Supreme Court of the United States Rules That Title VII Protects Gay and Transgender Employees from Discrimination
On June 15, 2020, the U.S. Supreme Court issued a landmark ruling that Title VII of the Civil Rights Act of 1964 protects gay and transgender workers from workplace discrimination and harassment. Justice Neil Gorsuch, who wrote the majority decision, explained, “When an employer fires an employee for being homosexual or transgender, it necessarily intentionally discriminates against that individual in part because of sex [in violation of Title VII].” Almost half the states already have statutes that prohibit discrimination and harassment based on sexual orientation, and a few states also protect gender identity.
As a result of the Supreme Court’s ruling, employers need to immediately:
- Revise their anti-harassment policy (and update it anywhere it is posted) to include a prohibition of such conduct towards employees because of their sexual orientation and gender identity.
- Revise the equal employment opportunity policy (and update it anywhere it is posted) to include a prohibition of discrimination in employment decisions based on sexual orientation and gender identity.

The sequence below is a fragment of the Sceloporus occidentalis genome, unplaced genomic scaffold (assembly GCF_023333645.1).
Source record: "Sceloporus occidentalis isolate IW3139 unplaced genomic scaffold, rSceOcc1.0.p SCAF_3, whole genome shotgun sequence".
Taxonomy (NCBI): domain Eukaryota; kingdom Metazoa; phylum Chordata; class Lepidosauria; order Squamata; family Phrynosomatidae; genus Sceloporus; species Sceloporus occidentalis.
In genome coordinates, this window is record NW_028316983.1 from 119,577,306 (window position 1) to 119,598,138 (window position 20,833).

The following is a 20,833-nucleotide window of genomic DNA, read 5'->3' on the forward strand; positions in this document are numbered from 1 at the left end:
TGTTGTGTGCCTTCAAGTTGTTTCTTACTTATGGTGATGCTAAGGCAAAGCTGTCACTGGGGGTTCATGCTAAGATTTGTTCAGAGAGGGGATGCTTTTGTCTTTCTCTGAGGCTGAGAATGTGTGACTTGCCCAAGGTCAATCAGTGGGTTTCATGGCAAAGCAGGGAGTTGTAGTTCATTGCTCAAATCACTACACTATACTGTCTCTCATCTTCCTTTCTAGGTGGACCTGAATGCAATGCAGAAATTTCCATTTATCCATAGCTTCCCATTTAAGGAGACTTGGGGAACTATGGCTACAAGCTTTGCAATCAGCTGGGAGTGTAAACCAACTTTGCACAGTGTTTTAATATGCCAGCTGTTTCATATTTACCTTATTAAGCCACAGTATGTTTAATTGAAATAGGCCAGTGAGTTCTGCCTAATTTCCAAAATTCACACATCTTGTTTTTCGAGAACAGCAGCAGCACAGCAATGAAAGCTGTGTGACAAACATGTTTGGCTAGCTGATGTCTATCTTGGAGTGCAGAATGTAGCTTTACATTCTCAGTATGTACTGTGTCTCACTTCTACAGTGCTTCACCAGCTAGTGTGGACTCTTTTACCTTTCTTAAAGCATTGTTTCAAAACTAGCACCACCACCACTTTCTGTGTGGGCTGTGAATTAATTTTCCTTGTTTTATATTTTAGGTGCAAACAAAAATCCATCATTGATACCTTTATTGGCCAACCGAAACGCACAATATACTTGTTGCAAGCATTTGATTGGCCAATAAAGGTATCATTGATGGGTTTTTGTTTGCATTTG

- Conduct training of managers regarding their responsibility if they witness or receive a report of harassment or discrimination based on sexual orientation or gender identity.
- Conduct training of non-managerial employees regarding the revisions to the anti-discrimination and anti-harassment policy and their obligation to report such conduct.
- Conduct training of recruiters so that they are aware that hiring decisions should not be based on sexual orientation or gender identify.
The Supreme Court reserved for future cases other issues involving sexual orientation and gender identity, such as bathroom and locker room issues. Justice Gorsuch also recognized the existence of religious freedom protections, including the Religious Freedom Restoration Act of 1993, the First Amendment, and the ministerial exception in employment discrimination laws. He noted that “How these doctrines protecting religious liberty interact with Title VII are questions for future cases too."